What to Look for in a Mountain Bike Frame

The heart of a good bike is its frame. With dozens of brands to choose from, each with lots of models in different styles, knowing where to start can be a quandary. The good news: All that competition makes for a lot of great bikes.

Mar 18, 2016
Outside Magazine
What to Look for in a Mountain Bike Frame

There are four categories of mountain bike frame to consider.    Photo: Diamondback/Trek

Mountain Biking 101

Read our complete guide on buying your first mountain bike.

Mountain bikes can be broken down into a few broad categories: cross-country (XC) for racing and going fast, trail bikes for general use and all-around mountain riding, all-mountain or enduro for more technical trails, and downhill (DH) for flat-out descending. Don’t get caught up in the labels—everyone has their own definitions. What’s important to understand is that all bikes fit somewhere on this continuum, and choosing the right style means balancing a handful of considerations, including frame geometry, design and amount of suspension, and weight.

The 4 Categories 

XC bikes are typically the lightest, have the least amount of suspension, and are built with steeper geometries that favor pedaling. They’re often rigid (no suspension), hardtails (suspension up front only), or, if they have dual suspension, have around four inches (100 millimeters) of travel. 

On the other end of the spectrum, DH bikes are always full suspension and built with extremely slack geometries that are great for tearing down hills but not great at pedaling. They’re also heavy so they can take a lot of abuse and tend to have around eight inches (200 millimeters) of travel. 

Here’s an important note to remember: unless you live in a place with very particular trails (extremely smooth or unusually rocky and technical) or have a specific desire to race either downhill or XC, neither of these specialized bikes are for you. You’ll be better served by something in the middle of the spectrum that does a lot of things well. 

Consider a trail bike. These can be hardtails, which keep the complication factor and cost down. (We do not recommend fully rigid designs for your first mountain bike—the lack of suspension will probably make you miserable.) More often, trail bikes have full suspension, with somewhere between 4.7 inches (120 millimeters) to 5.5 inches (140 millimeters) of travel. The general rule of thumb is the more travel your bike has, the easier and more comfortable it is to negotiate obstacles. The additional suspension also adds weight, however, which makes pedaling and climbing tougher.

Enduro bikes sit closer to the DH end of the spectrum with six or seven inches of travel. If you live around rocky trails or want to focus on big-hit riding, this is a good category to look at. But for the most part, a beginner rider will be best served by a trail bike. 


A handful of companies build their own suspension systems; designs and configurations vary between each brand. While each will tell you why their iteration is the best around—and there are indeed nuanced differences—the truth is that most designs from reputable brands (the ones at your local shop) work pretty damn well. So our recommendation for a beginner is to not worry too much about suspension and instead focus on the category of bike that’s best for you.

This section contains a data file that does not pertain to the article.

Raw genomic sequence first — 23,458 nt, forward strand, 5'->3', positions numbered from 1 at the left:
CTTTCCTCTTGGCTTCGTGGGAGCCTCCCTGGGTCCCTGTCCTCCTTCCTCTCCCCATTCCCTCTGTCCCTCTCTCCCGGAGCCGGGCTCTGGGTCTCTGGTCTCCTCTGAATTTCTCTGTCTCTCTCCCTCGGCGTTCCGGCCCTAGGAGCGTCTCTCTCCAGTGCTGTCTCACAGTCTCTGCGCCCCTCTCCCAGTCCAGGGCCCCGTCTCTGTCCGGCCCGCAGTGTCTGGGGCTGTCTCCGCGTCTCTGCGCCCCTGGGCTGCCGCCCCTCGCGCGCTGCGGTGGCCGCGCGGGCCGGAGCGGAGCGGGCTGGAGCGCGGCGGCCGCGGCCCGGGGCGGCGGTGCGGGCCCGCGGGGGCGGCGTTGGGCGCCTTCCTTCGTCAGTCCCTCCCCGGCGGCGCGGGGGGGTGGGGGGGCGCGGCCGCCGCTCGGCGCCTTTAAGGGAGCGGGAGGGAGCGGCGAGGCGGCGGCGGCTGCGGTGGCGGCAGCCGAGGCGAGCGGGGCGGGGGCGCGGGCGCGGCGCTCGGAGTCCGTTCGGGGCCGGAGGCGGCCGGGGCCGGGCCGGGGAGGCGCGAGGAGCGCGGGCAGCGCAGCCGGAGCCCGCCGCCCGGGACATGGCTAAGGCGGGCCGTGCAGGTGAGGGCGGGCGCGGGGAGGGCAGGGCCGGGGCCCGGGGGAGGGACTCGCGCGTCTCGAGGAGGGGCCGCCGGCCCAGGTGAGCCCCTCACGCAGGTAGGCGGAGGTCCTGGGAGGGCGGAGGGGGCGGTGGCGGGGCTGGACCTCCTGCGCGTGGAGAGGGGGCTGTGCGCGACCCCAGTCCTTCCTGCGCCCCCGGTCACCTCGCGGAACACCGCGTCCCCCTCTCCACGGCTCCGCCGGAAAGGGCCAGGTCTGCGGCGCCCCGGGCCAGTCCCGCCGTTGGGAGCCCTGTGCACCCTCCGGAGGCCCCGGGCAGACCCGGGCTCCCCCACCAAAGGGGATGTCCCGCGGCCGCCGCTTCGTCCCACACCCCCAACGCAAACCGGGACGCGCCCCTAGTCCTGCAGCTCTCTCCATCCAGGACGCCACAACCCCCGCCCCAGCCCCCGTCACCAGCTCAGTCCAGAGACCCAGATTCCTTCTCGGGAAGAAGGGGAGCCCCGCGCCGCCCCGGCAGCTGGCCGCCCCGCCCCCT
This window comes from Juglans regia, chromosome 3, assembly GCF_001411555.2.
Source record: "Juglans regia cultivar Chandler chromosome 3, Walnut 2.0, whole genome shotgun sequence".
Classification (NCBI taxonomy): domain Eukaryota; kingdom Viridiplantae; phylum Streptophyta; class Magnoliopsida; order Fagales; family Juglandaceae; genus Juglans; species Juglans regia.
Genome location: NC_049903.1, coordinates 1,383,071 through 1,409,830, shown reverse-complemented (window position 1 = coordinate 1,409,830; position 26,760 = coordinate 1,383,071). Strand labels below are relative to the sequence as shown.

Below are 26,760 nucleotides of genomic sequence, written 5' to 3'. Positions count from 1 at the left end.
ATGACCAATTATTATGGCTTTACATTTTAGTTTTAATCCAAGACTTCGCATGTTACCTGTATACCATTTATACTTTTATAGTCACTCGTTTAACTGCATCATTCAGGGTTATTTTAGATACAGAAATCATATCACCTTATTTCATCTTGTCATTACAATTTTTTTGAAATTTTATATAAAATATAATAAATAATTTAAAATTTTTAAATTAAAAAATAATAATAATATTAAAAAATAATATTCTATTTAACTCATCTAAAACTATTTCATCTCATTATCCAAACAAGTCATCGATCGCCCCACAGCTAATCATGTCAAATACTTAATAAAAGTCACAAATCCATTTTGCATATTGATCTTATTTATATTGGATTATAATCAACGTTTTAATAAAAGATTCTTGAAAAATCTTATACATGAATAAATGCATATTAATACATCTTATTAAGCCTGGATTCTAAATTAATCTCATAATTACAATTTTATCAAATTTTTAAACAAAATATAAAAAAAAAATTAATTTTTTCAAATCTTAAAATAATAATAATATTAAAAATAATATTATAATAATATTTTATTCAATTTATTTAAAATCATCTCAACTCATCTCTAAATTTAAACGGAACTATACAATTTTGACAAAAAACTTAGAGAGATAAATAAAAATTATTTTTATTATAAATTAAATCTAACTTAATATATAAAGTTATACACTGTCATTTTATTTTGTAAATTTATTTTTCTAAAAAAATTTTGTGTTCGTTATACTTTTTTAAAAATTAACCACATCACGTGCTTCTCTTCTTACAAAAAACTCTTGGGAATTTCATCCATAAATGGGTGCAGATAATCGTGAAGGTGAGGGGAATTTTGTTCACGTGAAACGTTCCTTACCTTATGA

You also have a choice between frame materials. Aluminum or alloy frames are generally the least expensive. Steel, titanium, and carbon fiber are lighter and more damping—they cut vibration better—but are more expensive. 

Those latter materials can all be excellent. If you can afford the upgrade, they’re worth considering, especially for the weight savings. That said, aluminum engineering and forming has come a long way, and if price is a consideration, going alloy is your best bet.

Our Picks 

On the hardtail side, one of the best, most affordable models we’ve found is the Niner EMD, which leans toward the XC side of the game but also gets you into a nice, boutique company with excellent detailing and support for just $1,500. 

The Diamond Back Mason Comp is built for more aggressive riding and not generally marketed to beginners, but we find the slack angles and dropper seatpost actually work well for learning. 

Trek’s Stache 7 29+, with its wide three-inch tires and oversized wheels, is a bit different than most bikes out there, but its stability and comfort can’t be beat (and might be the only fully rigid bike we’d suggest for starters). It rides so fast and hard that you’re abilities won’t outgrow it anytime soon.

In full suspension, the Specialized Camber cuts a really nice middle ground between cross-country and all-mountain machines, with 120mm of travel, a relatively slack head angle that’s good for both climbing and descending, and an overall feel that’s comfy on everything from dead-easy dirt roads to steep, technical trails. 

The Trek Fuel EX, revised for 2016, is a similar machine, and so good at everything that it very nearly won our Gear of the Year award. Both bikes are available in two wheel sizes, which we’ll go into greater detail below, but unless you are very small or have fit issues that make it difficult to ride a bigger bike, we definitely recommend the 29er versions. The Camber and Fuel EX come in multiple build levels and part specs, but even the least expensive iterations (both under $2,000) offer great value.

Filed To: Mountain Bikes, Gear

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